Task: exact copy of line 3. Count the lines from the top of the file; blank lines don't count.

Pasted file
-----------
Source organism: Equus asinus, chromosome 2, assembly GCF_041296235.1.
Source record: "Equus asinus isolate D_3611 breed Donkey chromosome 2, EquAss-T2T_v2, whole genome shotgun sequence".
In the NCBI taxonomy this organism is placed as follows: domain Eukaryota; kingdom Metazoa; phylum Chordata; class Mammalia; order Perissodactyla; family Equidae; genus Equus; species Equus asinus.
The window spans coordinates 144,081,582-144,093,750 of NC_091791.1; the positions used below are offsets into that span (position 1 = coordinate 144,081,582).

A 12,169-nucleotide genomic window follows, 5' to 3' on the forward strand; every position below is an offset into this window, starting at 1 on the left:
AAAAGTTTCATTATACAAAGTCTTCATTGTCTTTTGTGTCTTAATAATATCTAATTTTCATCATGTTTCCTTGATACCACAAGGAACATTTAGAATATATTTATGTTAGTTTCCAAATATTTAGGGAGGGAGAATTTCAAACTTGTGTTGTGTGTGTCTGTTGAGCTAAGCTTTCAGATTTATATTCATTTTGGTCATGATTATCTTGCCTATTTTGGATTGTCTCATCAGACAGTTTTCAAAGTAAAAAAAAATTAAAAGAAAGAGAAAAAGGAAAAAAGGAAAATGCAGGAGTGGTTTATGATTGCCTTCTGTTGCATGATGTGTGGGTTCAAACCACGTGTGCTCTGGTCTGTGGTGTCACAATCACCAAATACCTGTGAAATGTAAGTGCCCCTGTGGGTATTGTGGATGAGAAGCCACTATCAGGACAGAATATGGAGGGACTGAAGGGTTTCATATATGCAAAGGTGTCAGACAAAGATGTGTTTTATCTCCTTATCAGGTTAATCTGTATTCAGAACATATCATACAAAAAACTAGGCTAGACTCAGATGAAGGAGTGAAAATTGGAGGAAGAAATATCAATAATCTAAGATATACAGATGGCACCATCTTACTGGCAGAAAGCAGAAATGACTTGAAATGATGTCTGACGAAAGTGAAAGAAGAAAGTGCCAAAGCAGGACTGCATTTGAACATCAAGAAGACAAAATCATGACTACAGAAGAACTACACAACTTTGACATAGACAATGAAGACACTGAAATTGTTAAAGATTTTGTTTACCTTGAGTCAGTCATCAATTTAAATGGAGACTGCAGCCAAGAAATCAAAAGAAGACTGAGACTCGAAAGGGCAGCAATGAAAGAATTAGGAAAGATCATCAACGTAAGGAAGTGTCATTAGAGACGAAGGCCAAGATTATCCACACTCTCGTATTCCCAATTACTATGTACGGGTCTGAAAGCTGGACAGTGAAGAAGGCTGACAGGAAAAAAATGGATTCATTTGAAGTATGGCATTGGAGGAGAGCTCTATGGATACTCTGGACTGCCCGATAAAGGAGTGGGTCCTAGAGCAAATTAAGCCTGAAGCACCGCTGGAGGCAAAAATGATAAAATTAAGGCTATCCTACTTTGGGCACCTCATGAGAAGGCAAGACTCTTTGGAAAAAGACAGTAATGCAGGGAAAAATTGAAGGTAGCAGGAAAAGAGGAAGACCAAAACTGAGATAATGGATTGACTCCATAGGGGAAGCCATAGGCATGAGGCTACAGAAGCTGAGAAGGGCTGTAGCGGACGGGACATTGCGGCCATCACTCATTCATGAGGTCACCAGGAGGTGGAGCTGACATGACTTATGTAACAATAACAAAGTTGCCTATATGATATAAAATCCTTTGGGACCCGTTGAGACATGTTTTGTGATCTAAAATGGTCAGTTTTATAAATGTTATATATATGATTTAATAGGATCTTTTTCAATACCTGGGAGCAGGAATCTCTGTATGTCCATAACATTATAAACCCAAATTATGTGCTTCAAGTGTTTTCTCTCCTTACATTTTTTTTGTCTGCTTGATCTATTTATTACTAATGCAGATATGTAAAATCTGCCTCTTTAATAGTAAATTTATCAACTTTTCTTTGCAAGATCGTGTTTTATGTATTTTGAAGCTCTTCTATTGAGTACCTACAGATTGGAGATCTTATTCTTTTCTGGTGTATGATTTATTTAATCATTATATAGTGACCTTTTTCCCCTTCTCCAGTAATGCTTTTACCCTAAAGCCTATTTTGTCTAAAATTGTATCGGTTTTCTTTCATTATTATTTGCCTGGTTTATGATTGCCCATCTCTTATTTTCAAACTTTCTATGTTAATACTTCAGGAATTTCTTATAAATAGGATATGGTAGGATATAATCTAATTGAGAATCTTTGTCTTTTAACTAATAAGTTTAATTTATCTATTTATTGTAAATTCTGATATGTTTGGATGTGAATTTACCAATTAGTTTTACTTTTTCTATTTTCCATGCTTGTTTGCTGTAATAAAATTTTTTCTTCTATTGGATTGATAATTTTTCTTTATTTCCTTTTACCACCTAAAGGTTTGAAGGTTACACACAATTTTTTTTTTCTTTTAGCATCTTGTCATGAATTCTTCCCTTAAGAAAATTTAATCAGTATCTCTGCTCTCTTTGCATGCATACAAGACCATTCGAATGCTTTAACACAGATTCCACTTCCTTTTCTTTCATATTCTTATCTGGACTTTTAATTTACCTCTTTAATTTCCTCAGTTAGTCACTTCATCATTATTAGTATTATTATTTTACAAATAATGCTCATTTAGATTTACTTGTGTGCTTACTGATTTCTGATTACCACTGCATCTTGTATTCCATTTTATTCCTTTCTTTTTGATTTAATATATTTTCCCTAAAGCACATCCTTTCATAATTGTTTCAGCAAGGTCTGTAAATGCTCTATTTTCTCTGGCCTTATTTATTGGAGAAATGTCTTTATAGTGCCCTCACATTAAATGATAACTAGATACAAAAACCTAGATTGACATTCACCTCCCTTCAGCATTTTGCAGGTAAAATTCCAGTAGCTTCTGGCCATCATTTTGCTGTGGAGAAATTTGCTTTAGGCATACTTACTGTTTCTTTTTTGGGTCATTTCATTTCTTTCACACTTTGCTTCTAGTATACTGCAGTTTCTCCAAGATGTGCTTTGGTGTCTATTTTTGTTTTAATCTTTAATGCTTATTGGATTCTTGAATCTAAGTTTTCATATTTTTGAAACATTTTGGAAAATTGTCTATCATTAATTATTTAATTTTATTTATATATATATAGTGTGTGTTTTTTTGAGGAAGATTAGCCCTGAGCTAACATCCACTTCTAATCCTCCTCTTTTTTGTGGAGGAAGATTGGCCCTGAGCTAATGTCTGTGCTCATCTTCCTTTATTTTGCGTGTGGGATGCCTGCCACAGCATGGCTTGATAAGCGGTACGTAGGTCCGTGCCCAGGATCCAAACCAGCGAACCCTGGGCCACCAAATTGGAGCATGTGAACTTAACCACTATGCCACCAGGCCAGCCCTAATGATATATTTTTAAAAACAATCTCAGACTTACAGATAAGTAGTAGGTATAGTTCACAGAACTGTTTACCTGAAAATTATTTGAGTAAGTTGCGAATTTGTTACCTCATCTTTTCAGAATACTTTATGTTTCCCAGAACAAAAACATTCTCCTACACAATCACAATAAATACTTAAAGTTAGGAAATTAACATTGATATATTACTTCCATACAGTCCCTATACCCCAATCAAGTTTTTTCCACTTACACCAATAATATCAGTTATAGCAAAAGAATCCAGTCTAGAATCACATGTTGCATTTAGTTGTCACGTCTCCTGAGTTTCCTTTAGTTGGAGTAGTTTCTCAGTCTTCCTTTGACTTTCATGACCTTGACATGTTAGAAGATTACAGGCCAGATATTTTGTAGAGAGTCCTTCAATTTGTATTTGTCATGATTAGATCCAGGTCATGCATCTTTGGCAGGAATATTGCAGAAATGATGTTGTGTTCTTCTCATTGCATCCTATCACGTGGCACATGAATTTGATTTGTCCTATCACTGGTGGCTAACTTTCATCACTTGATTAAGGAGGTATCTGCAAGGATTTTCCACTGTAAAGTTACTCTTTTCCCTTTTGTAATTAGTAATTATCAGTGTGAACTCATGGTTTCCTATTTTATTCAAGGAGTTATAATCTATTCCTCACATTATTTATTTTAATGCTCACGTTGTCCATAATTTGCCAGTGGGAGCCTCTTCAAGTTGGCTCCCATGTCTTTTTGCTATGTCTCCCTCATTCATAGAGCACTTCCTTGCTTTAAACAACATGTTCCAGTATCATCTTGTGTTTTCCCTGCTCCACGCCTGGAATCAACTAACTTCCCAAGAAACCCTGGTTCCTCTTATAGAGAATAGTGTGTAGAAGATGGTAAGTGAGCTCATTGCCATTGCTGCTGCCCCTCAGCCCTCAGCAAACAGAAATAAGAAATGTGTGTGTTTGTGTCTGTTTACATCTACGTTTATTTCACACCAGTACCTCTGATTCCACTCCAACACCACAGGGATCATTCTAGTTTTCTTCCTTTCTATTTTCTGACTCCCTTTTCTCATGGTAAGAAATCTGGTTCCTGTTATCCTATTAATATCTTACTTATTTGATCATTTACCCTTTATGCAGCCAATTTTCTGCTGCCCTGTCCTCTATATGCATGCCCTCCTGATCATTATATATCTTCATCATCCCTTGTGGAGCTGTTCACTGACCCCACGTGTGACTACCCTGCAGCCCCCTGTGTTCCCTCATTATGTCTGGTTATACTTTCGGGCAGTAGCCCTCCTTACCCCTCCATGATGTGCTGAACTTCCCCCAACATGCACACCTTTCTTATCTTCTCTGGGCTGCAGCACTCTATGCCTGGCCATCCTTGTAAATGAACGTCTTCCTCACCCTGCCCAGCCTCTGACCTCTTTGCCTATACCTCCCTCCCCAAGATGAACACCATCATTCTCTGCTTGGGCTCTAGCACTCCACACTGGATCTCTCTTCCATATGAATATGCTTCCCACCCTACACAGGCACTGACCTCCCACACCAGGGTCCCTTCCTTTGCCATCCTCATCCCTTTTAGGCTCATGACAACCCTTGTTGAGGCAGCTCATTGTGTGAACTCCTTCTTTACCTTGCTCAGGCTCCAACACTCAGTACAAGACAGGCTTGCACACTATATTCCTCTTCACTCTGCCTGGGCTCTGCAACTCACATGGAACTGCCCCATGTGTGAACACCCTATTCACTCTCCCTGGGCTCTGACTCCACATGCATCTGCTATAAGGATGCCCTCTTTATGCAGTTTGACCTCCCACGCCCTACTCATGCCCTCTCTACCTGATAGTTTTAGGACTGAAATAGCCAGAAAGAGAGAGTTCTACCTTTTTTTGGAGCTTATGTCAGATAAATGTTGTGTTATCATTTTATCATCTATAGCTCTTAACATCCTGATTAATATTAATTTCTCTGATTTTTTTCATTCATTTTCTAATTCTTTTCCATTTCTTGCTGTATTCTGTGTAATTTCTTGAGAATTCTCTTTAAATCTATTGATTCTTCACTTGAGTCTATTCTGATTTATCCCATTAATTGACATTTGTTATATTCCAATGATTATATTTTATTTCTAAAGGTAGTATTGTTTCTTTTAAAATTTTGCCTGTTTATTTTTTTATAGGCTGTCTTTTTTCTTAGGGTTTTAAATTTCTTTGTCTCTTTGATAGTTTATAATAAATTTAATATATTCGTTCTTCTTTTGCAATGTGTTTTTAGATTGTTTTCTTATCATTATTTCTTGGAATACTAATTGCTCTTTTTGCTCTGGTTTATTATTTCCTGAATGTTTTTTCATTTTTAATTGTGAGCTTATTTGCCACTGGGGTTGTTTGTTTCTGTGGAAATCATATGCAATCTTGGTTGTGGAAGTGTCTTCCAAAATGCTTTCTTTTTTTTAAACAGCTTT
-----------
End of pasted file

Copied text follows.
In the NCBI taxonomy this organism is placed as follows: domain Eukaryota; kingdom Metazoa; phylum Chordata; class Mammalia; order Perissodactyla; family Equidae; genus Equus; species Equus asinus.